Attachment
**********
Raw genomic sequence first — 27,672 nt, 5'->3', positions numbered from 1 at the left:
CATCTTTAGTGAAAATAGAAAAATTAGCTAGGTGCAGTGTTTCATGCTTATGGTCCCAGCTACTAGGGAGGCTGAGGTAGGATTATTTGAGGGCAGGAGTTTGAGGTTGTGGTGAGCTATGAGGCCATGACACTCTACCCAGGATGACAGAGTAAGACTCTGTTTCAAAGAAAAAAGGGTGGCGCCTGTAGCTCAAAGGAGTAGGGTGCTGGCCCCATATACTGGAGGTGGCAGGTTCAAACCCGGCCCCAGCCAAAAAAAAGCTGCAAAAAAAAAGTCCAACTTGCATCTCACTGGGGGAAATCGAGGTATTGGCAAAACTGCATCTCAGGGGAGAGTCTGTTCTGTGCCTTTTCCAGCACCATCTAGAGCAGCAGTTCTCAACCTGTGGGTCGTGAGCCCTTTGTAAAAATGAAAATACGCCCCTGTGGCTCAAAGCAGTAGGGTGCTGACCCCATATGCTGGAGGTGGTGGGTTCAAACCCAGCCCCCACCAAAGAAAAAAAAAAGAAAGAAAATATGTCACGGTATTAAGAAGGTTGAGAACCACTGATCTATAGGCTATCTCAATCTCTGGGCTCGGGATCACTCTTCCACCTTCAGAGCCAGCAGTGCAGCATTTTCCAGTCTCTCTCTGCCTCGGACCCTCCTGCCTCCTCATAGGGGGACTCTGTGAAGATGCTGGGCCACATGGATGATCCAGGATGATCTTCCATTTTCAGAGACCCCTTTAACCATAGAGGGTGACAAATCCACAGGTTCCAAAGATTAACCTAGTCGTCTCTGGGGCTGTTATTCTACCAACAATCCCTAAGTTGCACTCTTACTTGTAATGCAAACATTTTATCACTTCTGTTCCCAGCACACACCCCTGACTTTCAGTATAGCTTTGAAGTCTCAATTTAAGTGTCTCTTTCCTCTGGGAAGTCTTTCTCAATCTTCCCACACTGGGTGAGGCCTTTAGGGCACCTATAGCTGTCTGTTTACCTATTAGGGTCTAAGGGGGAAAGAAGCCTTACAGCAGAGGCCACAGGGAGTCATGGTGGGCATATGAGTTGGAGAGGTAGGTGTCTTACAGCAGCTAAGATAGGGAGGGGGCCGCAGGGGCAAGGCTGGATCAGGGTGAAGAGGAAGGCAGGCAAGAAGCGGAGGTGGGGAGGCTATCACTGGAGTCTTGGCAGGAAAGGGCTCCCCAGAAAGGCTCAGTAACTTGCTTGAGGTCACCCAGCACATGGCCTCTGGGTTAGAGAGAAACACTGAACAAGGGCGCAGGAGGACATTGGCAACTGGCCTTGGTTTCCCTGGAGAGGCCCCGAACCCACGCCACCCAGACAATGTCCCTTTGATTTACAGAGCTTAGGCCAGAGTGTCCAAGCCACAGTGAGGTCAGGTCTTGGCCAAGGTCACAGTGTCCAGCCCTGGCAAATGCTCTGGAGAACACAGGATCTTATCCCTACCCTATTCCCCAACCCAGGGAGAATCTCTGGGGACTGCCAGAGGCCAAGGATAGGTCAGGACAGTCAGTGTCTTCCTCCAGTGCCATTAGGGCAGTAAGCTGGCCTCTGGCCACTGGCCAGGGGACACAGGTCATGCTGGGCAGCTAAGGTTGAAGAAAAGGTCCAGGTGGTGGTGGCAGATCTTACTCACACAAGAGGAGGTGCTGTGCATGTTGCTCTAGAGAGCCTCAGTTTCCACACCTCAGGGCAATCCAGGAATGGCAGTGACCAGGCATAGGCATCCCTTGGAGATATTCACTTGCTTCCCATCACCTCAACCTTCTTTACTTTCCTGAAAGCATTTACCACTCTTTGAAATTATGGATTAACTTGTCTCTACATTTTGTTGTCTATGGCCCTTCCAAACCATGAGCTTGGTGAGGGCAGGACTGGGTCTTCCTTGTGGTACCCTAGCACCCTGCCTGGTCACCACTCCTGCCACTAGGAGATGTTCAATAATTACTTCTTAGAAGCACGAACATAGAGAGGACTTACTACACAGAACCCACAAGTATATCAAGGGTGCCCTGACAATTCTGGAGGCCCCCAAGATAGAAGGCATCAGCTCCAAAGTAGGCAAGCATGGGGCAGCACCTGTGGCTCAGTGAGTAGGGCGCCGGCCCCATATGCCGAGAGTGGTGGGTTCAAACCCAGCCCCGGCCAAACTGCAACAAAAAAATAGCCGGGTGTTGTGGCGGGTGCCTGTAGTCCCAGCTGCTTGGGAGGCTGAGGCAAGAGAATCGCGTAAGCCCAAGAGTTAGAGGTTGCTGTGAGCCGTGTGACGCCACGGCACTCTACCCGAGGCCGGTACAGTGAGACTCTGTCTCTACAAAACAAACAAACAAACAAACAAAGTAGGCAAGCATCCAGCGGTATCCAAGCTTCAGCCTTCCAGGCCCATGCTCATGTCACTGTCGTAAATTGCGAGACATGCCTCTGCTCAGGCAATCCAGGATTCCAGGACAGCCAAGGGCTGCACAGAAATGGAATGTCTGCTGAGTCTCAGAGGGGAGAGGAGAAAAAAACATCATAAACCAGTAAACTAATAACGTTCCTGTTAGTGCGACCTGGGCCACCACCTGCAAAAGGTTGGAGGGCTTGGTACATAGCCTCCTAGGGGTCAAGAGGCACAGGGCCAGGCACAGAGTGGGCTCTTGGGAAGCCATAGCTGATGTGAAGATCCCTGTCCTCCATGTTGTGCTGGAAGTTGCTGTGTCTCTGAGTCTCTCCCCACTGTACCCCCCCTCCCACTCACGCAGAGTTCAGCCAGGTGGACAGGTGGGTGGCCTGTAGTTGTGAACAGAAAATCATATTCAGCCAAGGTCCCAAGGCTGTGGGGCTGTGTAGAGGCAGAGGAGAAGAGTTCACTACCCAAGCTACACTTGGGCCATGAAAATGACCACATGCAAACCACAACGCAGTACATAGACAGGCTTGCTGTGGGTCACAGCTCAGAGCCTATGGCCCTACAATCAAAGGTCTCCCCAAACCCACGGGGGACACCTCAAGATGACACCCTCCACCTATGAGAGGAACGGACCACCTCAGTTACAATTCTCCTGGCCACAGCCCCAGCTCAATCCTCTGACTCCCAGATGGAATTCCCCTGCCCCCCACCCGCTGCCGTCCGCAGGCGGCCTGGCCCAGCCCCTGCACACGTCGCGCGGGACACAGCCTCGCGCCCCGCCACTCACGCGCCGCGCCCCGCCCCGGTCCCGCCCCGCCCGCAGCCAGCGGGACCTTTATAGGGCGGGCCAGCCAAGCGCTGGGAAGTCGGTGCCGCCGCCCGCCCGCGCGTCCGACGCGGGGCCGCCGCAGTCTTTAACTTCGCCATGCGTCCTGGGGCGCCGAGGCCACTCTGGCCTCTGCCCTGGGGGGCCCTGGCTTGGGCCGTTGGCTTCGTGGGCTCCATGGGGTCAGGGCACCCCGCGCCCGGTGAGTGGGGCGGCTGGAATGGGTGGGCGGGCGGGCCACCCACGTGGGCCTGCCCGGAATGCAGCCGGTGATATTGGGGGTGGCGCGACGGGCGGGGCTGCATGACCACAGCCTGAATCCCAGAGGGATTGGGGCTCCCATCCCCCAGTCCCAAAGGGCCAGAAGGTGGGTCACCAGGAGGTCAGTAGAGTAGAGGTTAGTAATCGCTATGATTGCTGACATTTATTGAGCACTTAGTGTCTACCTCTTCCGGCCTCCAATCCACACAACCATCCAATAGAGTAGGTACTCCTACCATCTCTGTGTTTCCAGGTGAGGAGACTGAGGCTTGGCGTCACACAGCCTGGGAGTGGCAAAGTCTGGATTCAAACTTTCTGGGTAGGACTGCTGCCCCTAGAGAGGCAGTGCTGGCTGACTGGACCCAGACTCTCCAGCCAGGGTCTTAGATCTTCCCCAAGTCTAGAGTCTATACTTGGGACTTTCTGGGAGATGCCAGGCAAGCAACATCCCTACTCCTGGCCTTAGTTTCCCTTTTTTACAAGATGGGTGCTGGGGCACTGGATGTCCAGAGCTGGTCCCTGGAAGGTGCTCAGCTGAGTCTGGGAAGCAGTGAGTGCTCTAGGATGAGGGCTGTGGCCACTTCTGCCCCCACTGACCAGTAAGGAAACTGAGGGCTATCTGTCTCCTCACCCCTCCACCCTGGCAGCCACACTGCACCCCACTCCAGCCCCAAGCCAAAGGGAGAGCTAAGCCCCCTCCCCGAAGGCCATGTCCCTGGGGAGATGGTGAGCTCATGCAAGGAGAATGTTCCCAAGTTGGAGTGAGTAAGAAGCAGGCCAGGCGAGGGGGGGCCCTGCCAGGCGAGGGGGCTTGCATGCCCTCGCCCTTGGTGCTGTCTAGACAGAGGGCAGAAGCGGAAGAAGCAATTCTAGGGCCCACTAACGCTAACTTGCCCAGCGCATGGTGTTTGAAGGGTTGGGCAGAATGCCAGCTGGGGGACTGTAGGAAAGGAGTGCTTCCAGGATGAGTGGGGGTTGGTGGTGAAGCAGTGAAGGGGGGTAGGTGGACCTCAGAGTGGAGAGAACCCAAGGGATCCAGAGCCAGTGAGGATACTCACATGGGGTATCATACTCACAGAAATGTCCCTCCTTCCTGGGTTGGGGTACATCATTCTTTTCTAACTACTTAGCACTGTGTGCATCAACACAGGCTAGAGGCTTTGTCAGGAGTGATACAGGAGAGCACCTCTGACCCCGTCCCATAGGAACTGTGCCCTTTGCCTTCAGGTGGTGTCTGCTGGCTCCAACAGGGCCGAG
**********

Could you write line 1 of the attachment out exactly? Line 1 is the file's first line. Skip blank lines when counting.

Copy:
Raw genomic sequence first — 27,672 nt, 5'->3', positions numbered from 1 at the left: